Please use this identifier to cite or link to this item:
Authors: Langer, H.* 
Falsaperla, S.* 
Messina, A.* 
Spampinato, S.* 
Title: Multistation alarm system for eruptive activity based on the automatic classification of volcanic tremor: specifications and performance
Issue Date: 12-Apr-2015
Keywords: Etna, Volcanic tremor
Volcano monitoring, Pattern recognition
Self Organizing Map, Fuzzy clustering
Subject Classification04. Solid Earth::04.06. Seismology::04.06.06. Surveys, measurements, and monitoring 
04. Solid Earth::04.06. Seismology::04.06.08. Volcano seismology 
05. General::05.01. Computational geophysics::05.01.01. Data processing 
Abstract: With over fifty eruptive episodes (Strombolian activity, lava fountains, and lava flows) between 2006 and 2013, Mt Etna, Italy, underscored its role as the most active volcano in Europe. Seven paroxysmal lava fountains at the South East Crater occurred in 2007-2008 and 46 at the New South East Crater between 2011 and 2013. Month-lasting lava emissions affected the upper eastern flank of the volcano in 2006 and 2008-2009. On this background, effective monitoring and forecast of volcanic phenomena are a first order issue for their potential socio-economic impact in a densely populated region like the town of Catania and its surroundings. For example, explosive activity has often formed thick ash clouds with widespread tephra fall able to disrupt the air traffic, as well as to cause severe problems at infrastructures, such as highways and roads. For timely information on changes in the state of the volcano and possible onset of dangerous eruptive phenomena, the analysis of the continuous background seismic signal, the so-called volcanic tremor, turned out of paramount importance. Changes in the state of the volcano as well as in its eruptive style are usually concurrent with variations of the spectral characteristics (amplitude and frequency content) of tremor. The huge amount of digital data continuously acquired by INGV’s broadband seismic stations every day makes a manual analysis difficult, and techniques of automatic classification of the tremor signal are therefore applied. The application of unsupervised classification techniques to the tremor data revealed significant changes well before the onset of the eruptive episodes. This evidence led to the development of specific software packages related to real-time processing of the tremor data. The operational characteristics of these tools – fail-safe, robustness with respect to noise and data outages, as well as computational efficiency – allowed the identification of criteria for automatic alarm flagging. The system is hitherto one of the main automatic alerting tools to identify impending eruptive events at Etna. The currently operating software named KKAnalysis is applied to the data stream continuously recorded at two seismic stations. The data are merged with reference datasets of past eruptive episodes. In doing so, the results of pattern classification can be immediately compared to previous eruptive scenarios. Given the rich material collected in recent years, here we propose the application of the alert system to a wider range (up to a total of eleven) stations at different elevations (1200-3050 m) and distances (1-8 km) from the summit craters. Critical alert parameters were empirically defined to obtain an optimal tuning of the alert system for each station. To verify the robustness of this new, multistation alert system, a dataset encompassing about eight years of continuous seismic records (since 2006) was processed automatically using KKAnalysis and collateral software offline. Then, we analyzed the performance of the classifier in terms of timing and spatial distribution of the stations.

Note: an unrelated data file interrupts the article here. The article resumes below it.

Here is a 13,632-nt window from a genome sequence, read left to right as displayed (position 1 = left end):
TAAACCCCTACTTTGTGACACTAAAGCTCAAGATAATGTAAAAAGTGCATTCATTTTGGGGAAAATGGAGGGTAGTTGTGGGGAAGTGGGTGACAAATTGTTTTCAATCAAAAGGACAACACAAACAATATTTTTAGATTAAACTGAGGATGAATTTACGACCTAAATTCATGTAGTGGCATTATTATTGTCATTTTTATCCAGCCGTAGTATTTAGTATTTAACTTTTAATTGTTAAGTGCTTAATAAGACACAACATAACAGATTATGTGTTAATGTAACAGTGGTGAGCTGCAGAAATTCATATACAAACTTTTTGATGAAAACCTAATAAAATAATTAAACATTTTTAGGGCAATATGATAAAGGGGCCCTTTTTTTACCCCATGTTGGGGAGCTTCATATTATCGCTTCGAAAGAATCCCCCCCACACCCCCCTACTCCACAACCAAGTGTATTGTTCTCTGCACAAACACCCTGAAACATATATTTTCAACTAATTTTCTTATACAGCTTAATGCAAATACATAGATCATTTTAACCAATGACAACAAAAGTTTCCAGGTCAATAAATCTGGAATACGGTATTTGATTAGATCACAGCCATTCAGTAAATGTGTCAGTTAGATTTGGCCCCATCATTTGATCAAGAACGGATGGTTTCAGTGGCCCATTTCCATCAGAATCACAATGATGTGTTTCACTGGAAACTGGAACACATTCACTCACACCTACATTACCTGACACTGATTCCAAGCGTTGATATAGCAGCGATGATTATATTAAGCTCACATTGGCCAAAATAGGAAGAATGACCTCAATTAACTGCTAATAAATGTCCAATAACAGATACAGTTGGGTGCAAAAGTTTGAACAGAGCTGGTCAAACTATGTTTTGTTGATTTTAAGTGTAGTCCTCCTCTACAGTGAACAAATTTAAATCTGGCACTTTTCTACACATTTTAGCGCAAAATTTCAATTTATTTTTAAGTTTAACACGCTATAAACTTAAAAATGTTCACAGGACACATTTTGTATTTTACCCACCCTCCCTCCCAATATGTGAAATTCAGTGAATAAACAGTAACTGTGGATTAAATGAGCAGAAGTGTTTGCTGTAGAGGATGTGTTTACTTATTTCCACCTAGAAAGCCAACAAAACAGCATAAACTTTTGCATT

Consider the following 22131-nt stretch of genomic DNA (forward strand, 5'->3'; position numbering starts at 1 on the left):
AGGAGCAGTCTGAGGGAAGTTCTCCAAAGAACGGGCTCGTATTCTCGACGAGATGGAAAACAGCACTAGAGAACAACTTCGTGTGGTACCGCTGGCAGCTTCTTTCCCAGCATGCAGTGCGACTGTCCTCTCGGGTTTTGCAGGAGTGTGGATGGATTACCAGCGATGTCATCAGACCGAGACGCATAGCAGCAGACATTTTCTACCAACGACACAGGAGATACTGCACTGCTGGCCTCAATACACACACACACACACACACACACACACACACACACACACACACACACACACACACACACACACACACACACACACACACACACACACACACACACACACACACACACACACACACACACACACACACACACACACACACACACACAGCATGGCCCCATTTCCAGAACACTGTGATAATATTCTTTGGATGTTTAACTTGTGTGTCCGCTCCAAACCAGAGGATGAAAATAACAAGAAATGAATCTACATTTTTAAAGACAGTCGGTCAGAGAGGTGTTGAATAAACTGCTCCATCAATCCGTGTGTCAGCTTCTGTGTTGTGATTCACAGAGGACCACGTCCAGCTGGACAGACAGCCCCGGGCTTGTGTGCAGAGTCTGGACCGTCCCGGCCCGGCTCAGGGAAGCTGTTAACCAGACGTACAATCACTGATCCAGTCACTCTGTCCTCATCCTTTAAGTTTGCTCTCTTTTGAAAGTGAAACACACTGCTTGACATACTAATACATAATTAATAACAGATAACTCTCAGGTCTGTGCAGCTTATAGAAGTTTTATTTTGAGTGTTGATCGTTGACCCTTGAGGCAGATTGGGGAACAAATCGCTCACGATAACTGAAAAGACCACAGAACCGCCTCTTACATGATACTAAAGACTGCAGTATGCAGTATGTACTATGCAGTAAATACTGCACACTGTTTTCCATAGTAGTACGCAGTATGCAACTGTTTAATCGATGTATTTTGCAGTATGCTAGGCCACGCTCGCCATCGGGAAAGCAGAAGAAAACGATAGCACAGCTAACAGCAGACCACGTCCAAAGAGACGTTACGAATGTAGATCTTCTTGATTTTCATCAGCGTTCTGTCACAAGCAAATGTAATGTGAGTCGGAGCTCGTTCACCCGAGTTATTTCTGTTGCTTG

Appears in Collections:Conference materials

Files in This Item:
File Description SizeFormat 
Langer_et_al_EGU2015-5911.pdfAbstract35.13 kBAdobe PDFView/Open
Show full item record

Page view(s)

Last Week
Last month
checked on Oct 21, 2018


checked on Oct 21, 2018

Google ScholarTM